People, Morality, Credit and Economics – A Reflection

Again, I’ve been bothering poor people on economics forums with my points of view…

…so, dear reader, I now, again, get to bother you too!

I recently posted responses to a very good article by a blogger “Sell On News”, here.

His post is duplicated here, for your convenience:

Economics is people not arithmetic

Posted by  in Economicson Jan 21st, 2012 | 27 comments

The non-reaction of the markets to the ratings agencies downgrades of European debt underlines a persistent characteristic of the markets that is all too often forgotten. Especially by economic commentators. If it were simply a matter of extending the arithmetic of current economic performance into the future, then economic predictions would usually be right. On the contrary, they are usually wrong.

This piece in the Financial Times has a salutary reminder of just that:

Perhaps the most honest perspective, and one cherished by forecasters, is that we have “low visibility” on the US economy. It is one of those catch-all phrases that might one day serve as an epitaph for our times. It may also help to remind ourselves just how bad the forecasters have been. A few years ago a Berkeley study apparently found that monkeys aiming at a dartboard were more accurate than professional forecasters.

Perhaps we need to hire those monkeys to help us anticipate where the euro crisis is going (dart boards don’t cost much). In the meantime, it is worth asking why economists are so often wrong. There are the obvious reasons. Too many “factors” to consider. The folly of projecting to the future what has happened in the past. The irrationality of those supposedly rational actors, with their paroxysms of fear and greed. There is the problem of poor or partial information. One person I know who works in the ratings agencies says they really know little about government finances, and in any case they are required to follow certain lines to please their pay masters.

Then there are some deeper reasons. The problem of non-linearity in complex systems, which makes them inherently unpredictable. The impossibility of including in any predictive model the knowledge that people have of that model. This of course renders any prediction fragile. In a sense it means that the only predictive models that can actually be considered reliable are those that nobody knows anything about. Those that are understood can of course be undermined by the development of strategies to exploit the predictions, and those strategies will, by definition, be outside the models.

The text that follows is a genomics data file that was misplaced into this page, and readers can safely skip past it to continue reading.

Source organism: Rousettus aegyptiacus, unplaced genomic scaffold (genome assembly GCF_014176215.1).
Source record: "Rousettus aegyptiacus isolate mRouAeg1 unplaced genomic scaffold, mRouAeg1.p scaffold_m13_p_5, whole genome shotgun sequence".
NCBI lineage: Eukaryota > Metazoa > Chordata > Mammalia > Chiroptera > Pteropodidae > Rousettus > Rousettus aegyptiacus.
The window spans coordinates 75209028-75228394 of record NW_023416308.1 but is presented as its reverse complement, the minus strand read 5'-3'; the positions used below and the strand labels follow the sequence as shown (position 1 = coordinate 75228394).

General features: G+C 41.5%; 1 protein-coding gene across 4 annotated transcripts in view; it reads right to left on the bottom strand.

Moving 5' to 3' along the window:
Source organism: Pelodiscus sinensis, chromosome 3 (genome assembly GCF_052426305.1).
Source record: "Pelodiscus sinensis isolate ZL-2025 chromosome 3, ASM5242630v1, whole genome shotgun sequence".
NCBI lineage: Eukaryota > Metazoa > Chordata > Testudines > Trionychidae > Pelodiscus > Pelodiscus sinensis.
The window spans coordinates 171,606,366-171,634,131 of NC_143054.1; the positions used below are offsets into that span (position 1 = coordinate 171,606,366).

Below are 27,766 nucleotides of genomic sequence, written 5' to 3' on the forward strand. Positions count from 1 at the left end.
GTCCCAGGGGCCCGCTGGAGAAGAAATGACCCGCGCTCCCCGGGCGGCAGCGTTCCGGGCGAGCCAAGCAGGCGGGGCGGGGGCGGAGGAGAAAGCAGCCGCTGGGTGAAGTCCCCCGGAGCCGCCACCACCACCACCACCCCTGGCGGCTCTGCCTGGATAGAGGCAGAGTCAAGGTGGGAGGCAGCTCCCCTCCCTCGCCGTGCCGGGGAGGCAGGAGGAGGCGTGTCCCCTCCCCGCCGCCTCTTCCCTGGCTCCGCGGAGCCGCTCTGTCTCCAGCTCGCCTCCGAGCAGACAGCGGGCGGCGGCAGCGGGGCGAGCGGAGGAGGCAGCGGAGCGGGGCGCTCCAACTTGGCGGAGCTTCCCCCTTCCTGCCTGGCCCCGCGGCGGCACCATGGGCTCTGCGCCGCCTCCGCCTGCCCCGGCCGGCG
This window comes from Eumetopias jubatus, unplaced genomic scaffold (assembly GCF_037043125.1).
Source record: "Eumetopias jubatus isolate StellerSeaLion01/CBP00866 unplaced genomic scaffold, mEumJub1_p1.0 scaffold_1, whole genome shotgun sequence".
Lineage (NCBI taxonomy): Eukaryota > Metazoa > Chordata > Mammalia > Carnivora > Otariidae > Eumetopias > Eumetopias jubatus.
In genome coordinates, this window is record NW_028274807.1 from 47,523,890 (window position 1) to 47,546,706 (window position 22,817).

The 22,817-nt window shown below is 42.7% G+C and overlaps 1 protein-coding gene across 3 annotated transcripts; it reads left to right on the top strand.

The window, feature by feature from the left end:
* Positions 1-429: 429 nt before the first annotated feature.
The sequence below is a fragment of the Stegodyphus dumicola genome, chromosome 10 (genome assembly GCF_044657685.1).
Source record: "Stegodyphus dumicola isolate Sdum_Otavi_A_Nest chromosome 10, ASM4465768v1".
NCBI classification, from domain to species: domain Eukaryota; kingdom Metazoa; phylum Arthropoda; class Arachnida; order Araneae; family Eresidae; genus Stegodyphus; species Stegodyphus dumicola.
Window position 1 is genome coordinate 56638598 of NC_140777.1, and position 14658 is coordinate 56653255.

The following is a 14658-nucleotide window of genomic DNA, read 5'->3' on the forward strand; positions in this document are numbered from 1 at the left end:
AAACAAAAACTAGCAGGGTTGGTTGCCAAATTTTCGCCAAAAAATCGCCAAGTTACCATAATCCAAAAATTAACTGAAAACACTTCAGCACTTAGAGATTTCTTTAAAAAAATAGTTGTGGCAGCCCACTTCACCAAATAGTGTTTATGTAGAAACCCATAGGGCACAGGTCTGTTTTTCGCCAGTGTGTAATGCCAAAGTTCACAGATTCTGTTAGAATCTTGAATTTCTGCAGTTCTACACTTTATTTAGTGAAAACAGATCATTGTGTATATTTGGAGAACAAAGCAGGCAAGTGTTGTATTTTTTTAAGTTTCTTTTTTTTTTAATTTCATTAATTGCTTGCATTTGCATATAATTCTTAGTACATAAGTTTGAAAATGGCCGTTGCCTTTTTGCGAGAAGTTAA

One could go on, but I believe there is another blindness in economic commentary that is especially telling. Jane Gleeson-White, in her book “Double Entry” shows how economic statistics derive from the double entry system developed by the Italian mathematician Pacioli in 14th century Venice. It is a worthy reminder that financial transactions, the capital markets, are a social artifice, a created thing. They are not laws of the universe, immutable and sovereign. Yet that is how economists treat them and that is the prism through which we have come to see the world.

Gleeson-White tracks how ubiquitous the binary system of accounting has become in economic statistics and economic theory, including Marxism. Weber equates double entry with capitalism itself. She does not mention it, but the idea of “balancing the books”, credits matching debits, is implicit in General Equilibrium theory, which drives our idea that “economic imbalances” are to be guarded against (an idea with merit, of course, if transactions are not to be undermined).

The insistence on interpreting economic transactions as an inviolate system, like a natural system, that is subject to scientific laws is, I suspect, the main reason why economists are so wrong. They are not looking at a natural system, they are looking at a created, artificial system that need not be the way it is. The statistics, as Gleeson-White shows with her description of Keynes’ development of GDP and other national economic statistics, was based on a series of assumptions about what should be considered valuable. Different assumptions could have been made. If they had been, we would now have a different picture of economic progress and relative wealth.